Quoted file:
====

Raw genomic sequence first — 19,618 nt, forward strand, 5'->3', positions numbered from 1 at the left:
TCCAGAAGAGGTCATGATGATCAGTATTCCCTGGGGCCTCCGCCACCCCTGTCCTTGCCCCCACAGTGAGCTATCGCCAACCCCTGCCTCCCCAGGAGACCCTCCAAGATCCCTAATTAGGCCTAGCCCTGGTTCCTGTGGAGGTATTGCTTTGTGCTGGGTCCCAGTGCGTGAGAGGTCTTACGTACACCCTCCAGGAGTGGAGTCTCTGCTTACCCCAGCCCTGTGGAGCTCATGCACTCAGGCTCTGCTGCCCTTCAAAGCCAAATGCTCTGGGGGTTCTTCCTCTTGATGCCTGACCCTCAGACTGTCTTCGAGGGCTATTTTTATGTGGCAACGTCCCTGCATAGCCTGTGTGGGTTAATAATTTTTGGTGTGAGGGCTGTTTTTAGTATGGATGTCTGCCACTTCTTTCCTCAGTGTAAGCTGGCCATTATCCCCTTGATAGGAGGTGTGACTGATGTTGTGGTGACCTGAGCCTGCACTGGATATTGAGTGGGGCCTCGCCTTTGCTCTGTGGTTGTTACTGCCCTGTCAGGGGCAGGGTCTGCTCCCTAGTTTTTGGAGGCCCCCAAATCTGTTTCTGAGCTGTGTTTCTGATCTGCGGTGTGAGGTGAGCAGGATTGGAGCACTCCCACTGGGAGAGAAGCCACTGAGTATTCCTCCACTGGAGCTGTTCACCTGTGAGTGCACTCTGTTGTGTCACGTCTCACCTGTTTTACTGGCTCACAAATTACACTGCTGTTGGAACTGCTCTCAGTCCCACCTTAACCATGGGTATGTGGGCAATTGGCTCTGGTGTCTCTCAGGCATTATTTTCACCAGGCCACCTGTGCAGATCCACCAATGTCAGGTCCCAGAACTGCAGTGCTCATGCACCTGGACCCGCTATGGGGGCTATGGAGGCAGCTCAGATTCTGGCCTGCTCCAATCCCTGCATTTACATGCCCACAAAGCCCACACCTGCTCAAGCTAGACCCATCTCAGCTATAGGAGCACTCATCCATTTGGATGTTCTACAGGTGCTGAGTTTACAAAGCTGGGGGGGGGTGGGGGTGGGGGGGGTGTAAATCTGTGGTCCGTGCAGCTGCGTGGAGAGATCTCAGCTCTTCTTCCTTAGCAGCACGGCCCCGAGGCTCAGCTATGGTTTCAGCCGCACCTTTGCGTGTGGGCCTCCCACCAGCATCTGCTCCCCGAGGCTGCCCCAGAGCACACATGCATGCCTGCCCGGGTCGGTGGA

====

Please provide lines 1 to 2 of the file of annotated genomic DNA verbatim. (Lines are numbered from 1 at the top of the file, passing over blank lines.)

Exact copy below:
Raw genomic sequence first — 19,618 nt, forward strand, 5'->3', positions numbered from 1 at the left:
TCCAGAAGAGGTCATGATGATCAGTATTCCCTGGGGCCTCCGCCACCCCTGTCCTTGCCCCCACAGTGAGCTATCGCCAACCCCTGCCTCCCCAGGAGACCCTCCAAGATCCCTAATTAGGCCTAGCCCTGGTTCCTGTGGAGGTATTGCTTTGTGCTGGGTCCCAGTGCGTGAGAGGTCTTACGTACACCCTCCAGGAGTGGAGTCTCTGCTTACCCCAGCCCTGTGGAGCTCATGCACTCAGGCTCTGCTGCCCTTCAAAGCCAAATGCTCTGGGGGTTCTTCCTCTTGATGCCTGACCCTCAGACTGTCTTCGAGGGCTATTTTTATGTGGCAACGTCCCTGCATAGCCTGTGTGGGTTAATAATTTTTGGTGTGAGGGCTGTTTTTAGTATGGATGTCTGCCACTTCTTTCCTCAGTGTAAGCTGGCCATTATCCCCTTGATAGGAGGTGTGACTGATGTTGTGGTGACCTGAGCCTGCACTGGATATTGAGTGGGGCCTCGCCTTTGCTCTGTGGTTGTTACTGCCCTGTCAGGGGCAGGGTCTGCTCCCTAGTTTTTGGAGGCCCCCAAATCTGTTTCTGAGCTGTGTTTCTGATCTGCGGTGTGAGGTGAGCAGGATTGGAGCACTCCCACTGGGAGAGAAGCCACTGAGTATTCCTCCACTGGAGCTGTTCACCTGTGAGTGCACTCTGTTGTGTCACGTCTCACCTGTTTTACTGGCTCACAAATTACACTGCTGTTGGAACTGCTCTCAGTCCCACCTTAACCATGGGTATGTGGGCAATTGGCTCTGGTGTCTCTCAGGCATTATTTTCACCAGGCCACCTGTGCAGATCCACCAATGTCAGGTCCCAGAACTGCAGTGCTCATGCACCTGGACCCGCTATGGGGGCTATGGAGGCAGCTCAGATTCTGGCCTGCTCCAATCCCTGCATTTACATGCCCACAAAGCCCACACCTGCTCAAGCTAGACCCATCTCAGCTATAGGAGCACTCATCCATTTGGATGTTCTACAGGTGCTGAGTTTACAAAGCTGGGGGGGGGTGGGGGTGGGGGGGGTGTAAATCTGTGGTCCGTGCAGCTGCGTGGAGAGATCTCAGCTCTTCTTCCTTAGCAGCACGGCCCCGAGGCTCAGCTATGGTTTCAGCCGCACCTTTGCGTGTGGGCCTCCCACCAGCATCTGCTCCCCGAGGCTGCCCCAGAGCACACATGCATGCCTGCCCGGGTCGGTGGA